ext4 vs xfs on SSD

As ext4 is a standard de facto filesystem for many modern Linux system, I am getting a lot of question if this is good for SSD, or something else (i.e. xfs) should be used.
Traditionally our recommendation is xfs, and it comes to known problem in ext3, where IO gets serialized per i_node in O_DIRECT mode (check for example Domas’s post)

However from the results of my recent benchmarks I felt that this should be revisited.
While I am still running experiments, I would like to share earlier results what I have.

I use STEC SSD drive 200GB SLC SATA (my thanks to STEC for providing drives).

What I see, that ext4 still has problem with O_DIRECT. There are results for “single file” with O_DIRECT case (sysbench fileio 16 KiB blocksize random write workload):

  • ext4 1 thread: 87 MiB/sec
  • ext4 4 threads: 74 MiB/sec
  • xfs 4 threads: 97 MiB/sec

Dropping performance in case with 4 threads for ext4 is a signal that there still are contention issues.

I was pointed that ext4 has an option dioread_nolock, which supposedly fixes that, but that option is not available on my CentOS 6.2, so I could not test it.

At this point we may decide that xfs is still preferable, but there is one more point to consider.

Starting the MySQL 5.1 + InnoDB-plugin and later MySQL 5.5 (or equally Percona Server 5.1 and 5.5), InnoDB uses “asynchronous” IO in Linux.

Let’s test “async” mode in sysbench, and now we can get:

  • ext4 4 threads: 120 MiB/sec
  • xfs 4 threads: 97 MiB/sec

It corresponds to results I see running MySQL benchmarks (to be published later) on ext4 vs xfs.

Actually amount of threads does not affect the result significantly. This is to another question I was asked, namely: “If MySQL 5.5 uses async IO, is innodb_write_io_threads still important?”, and it seems it is not. In my tests it does not affect the final result. I would still use value 2 or 4, to avoid scheduling overhead from single thread, but it does not seem critical.

In conclusion ext4 looks like an good option, providing 20% better throughput. I am still going to run more benchmark to get better picture.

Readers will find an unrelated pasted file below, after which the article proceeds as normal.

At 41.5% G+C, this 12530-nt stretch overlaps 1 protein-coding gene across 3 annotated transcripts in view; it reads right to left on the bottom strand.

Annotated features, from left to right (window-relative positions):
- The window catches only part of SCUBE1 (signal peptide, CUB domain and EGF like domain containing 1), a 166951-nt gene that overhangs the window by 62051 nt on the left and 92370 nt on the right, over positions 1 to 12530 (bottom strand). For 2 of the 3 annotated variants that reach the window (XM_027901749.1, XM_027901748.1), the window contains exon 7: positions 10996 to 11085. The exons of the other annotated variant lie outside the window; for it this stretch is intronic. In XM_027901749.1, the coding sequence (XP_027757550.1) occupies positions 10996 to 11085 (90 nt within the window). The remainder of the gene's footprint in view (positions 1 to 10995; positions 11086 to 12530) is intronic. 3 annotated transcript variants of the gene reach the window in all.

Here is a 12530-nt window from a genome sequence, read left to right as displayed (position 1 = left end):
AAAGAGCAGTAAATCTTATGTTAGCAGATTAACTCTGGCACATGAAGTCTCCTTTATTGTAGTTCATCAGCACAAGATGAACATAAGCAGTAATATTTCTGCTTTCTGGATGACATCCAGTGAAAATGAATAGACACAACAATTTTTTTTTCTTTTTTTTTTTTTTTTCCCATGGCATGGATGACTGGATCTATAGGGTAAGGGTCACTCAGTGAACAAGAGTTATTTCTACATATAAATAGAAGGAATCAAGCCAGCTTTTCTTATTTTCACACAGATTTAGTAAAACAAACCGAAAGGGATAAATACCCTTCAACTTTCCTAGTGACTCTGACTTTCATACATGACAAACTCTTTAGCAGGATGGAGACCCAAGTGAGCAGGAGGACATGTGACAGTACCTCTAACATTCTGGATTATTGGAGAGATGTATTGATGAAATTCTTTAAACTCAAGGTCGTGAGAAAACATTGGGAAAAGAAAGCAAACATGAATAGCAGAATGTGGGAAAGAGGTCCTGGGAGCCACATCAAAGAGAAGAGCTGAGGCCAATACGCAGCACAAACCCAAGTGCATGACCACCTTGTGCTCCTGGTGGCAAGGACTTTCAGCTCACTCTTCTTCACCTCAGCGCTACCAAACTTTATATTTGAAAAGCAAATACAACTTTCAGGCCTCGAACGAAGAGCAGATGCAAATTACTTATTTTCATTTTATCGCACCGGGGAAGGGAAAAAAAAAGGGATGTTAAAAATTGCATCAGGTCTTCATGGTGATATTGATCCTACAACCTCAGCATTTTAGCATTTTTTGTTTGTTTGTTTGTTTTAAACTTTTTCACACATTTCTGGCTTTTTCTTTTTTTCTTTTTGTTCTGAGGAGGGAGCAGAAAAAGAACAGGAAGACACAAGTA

The script for tests:

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Comments (28)

  • Rolf

    Could you provide a comparison this to rawfs? Also I was under the impression that journaled FS on SSD was a bad idea for SSD.

    March 15, 2012 at 1:05 pm
  • Aurimas Mikalauskas

    Vadim, was that done with write-back cache enabled ?

    March 16, 2012 at 2:07 am
  • rj03hou

    If we do FileIO test for mysql, do you think we need to test many files?
    such as –file-num=32

    March 16, 2012 at 2:10 am
  • Vadim


    Yes, the cards have write cache enabled.

    March 16, 2012 at 8:39 am
  • Vadim


    You can use 32 files, it does not show big difference in “async” io.

    My point using single file in this benchmark was to find out if serialization is still a problem in ext4

    March 16, 2012 at 8:40 am
  • joe

    What would be interesting is to see your data beyond 4 threads. The presentation http://www.youtube.com/watch?v=FegjLbCnoBw shows EXT4 did really well until scaling beyond 4 threads.

    March 16, 2012 at 10:54 am
  • Vadim


    in “async” mode increasing beyond 4 threads does not really affect the final result.

    March 18, 2012 at 9:11 pm
  • Mike

    Are you using innodb file-per-table? ibdata getting huge would drive me nuts

    March 19, 2012 at 1:16 pm
  • XL

    Few days ago I have run very similar test: sysbench OLTP RW benchmark on spinning (non-SS) disks. The file systems on this “inherited” machine default to ext4, but I had Domas’ claims in my mind that xfs is superior. So I recreated the benchmark fs as xfs and repeated the sysbench run.

    Up to 8 threads xfs was few percent faster (~10% on average).
    At 16 threads it was a draw (2036 tps vs. 2070 tps).
    At 32 threads ext4 was 28% faster (2345 tps vs. 1829 tps).
    At 64 threads ext4 was even 47% faster (2362 tps vs. 1601 tps).
    At higher concurrency ext4 lost it’s bite, but was still constantly better than xfs.